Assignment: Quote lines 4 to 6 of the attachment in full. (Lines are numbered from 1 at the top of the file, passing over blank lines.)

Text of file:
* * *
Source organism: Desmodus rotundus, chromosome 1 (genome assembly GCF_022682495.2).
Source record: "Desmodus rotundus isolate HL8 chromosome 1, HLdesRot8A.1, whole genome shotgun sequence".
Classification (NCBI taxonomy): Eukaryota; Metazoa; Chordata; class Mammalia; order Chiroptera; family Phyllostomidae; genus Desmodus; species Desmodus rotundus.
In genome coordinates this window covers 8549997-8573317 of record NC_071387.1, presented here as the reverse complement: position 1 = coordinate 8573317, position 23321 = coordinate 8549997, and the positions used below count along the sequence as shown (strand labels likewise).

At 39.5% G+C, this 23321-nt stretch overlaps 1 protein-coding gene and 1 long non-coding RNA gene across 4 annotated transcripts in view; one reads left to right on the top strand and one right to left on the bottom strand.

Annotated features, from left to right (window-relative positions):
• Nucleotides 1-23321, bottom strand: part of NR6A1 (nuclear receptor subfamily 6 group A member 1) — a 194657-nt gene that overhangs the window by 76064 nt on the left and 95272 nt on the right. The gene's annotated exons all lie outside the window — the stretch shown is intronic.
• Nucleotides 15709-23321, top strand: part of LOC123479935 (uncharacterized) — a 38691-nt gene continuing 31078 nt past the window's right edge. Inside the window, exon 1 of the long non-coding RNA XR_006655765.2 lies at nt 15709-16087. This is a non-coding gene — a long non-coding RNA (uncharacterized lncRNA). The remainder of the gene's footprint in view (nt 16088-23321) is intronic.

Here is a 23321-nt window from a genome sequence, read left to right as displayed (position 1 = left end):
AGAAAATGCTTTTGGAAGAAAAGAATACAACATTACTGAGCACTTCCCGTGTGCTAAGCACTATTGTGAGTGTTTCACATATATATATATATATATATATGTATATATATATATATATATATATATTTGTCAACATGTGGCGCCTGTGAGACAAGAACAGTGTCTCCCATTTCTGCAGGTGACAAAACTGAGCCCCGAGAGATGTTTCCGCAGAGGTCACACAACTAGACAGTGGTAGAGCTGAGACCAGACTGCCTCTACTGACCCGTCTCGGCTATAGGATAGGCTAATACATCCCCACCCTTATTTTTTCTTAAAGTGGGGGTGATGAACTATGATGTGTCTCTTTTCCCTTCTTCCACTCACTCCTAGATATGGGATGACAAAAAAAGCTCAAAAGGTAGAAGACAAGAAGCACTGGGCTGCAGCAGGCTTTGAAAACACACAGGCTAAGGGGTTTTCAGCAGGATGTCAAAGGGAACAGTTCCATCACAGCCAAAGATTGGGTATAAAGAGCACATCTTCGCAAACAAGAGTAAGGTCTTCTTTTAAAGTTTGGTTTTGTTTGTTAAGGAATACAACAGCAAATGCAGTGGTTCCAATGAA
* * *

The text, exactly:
In genome coordinates this window covers 8549997-8573317 of record NC_071387.1, presented here as the reverse complement: position 1 = coordinate 8573317, position 23321 = coordinate 8549997, and the positions used below count along the sequence as shown (strand labels likewise).

At 39.5% G+C, this 23321-nt stretch overlaps 1 protein-coding gene and 1 long non-coding RNA gene across 4 annotated transcripts in view; one reads left to right on the top strand and one right to left on the bottom strand.

Annotated features, from left to right (window-relative positions):